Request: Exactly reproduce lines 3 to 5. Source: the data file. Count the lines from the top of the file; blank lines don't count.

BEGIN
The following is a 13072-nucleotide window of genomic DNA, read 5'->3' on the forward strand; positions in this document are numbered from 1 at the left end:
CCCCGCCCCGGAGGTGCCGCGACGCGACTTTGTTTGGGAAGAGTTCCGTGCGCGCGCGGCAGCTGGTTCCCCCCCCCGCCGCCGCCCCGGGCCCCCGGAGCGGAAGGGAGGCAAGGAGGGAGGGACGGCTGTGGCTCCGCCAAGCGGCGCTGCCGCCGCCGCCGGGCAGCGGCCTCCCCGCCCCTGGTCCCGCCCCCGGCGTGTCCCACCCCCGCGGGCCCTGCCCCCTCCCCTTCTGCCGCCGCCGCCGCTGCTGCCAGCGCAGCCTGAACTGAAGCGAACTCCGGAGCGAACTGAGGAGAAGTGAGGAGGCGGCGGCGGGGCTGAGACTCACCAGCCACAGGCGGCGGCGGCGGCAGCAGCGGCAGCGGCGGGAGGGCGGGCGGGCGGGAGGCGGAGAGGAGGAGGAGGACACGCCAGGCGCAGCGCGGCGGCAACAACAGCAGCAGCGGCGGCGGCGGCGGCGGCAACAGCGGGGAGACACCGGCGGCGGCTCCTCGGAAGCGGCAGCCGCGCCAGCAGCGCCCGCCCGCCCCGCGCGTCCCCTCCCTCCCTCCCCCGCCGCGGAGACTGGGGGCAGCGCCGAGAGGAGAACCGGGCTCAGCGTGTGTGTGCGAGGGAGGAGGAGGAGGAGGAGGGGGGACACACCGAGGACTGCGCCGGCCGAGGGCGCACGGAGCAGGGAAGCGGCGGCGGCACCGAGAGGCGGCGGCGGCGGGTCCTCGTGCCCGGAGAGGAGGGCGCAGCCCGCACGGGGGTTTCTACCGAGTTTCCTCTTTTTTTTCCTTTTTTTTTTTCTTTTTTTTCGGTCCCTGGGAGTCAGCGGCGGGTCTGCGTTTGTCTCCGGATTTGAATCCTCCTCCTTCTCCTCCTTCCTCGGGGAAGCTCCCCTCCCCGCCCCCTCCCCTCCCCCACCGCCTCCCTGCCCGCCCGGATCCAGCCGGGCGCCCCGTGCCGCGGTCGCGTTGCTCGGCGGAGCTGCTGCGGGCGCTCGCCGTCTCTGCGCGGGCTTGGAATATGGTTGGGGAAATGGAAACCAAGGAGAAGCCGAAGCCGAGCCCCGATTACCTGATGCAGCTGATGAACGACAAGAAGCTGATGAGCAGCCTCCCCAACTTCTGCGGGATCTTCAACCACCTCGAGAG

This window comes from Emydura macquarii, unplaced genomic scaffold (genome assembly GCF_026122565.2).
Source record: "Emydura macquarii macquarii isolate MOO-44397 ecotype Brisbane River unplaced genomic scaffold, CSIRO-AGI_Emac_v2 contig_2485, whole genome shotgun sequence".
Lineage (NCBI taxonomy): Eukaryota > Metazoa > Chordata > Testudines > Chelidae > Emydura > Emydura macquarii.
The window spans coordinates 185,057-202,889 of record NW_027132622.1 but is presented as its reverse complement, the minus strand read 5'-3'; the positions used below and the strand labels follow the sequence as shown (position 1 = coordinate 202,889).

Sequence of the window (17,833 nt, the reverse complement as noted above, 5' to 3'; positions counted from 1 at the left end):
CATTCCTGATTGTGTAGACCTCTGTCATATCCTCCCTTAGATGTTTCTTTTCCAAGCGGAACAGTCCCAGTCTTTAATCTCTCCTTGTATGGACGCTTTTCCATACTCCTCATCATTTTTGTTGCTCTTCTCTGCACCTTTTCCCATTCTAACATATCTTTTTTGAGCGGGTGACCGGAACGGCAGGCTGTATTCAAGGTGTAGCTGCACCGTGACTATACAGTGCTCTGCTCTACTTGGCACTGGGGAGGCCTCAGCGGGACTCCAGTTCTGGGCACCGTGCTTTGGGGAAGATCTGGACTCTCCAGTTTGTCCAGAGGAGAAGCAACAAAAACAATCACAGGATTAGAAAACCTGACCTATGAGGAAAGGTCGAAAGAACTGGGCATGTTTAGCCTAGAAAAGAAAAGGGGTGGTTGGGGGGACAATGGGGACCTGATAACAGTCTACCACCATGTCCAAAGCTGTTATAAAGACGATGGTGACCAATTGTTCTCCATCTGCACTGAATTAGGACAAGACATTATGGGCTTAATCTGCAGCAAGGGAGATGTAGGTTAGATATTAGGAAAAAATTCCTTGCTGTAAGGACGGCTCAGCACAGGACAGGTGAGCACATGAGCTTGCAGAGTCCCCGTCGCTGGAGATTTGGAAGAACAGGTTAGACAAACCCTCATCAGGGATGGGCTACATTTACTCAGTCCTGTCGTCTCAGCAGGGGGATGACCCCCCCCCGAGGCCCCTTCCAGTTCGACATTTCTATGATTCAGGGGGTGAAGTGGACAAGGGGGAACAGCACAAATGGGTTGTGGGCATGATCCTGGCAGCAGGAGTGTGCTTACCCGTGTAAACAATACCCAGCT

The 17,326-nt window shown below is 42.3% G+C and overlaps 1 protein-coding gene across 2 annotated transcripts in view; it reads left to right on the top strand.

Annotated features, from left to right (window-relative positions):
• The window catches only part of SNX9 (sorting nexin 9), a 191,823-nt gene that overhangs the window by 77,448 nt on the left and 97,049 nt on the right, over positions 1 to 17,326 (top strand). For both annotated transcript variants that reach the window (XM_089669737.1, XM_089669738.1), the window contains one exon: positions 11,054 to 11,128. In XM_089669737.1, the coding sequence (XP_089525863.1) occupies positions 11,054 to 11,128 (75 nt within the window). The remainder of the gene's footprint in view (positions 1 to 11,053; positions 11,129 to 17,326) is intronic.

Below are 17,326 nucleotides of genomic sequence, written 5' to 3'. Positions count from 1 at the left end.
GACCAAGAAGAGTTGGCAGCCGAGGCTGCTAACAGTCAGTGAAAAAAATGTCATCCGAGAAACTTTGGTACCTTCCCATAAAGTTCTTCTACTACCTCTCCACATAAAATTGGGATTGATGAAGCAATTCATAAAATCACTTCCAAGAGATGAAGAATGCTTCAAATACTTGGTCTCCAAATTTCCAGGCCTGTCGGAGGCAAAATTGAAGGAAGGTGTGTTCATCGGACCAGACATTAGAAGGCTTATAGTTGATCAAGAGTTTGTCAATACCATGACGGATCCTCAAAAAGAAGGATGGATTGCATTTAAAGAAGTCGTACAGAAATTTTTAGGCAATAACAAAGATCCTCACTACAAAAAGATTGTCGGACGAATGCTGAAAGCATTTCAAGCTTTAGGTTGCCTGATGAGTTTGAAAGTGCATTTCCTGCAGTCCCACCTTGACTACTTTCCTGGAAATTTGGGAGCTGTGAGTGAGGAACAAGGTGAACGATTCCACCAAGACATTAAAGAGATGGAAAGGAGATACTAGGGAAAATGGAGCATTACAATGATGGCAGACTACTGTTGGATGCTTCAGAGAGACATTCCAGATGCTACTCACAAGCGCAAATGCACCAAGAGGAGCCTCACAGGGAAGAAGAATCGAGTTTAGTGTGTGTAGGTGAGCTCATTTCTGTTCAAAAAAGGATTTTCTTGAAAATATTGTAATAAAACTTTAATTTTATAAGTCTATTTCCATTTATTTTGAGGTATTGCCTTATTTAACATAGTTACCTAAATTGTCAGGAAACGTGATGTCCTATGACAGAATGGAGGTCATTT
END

This window comes from Emydura macquarii, unplaced genomic scaffold (genome assembly GCF_026122565.2).
Source record: "Emydura macquarii macquarii isolate MOO-44397 ecotype Brisbane River unplaced genomic scaffold, CSIRO-AGI_Emac_v2 contig_2485, whole genome shotgun sequence".
Lineage (NCBI taxonomy): Eukaryota > Metazoa > Chordata > Testudines > Chelidae > Emydura > Emydura macquarii.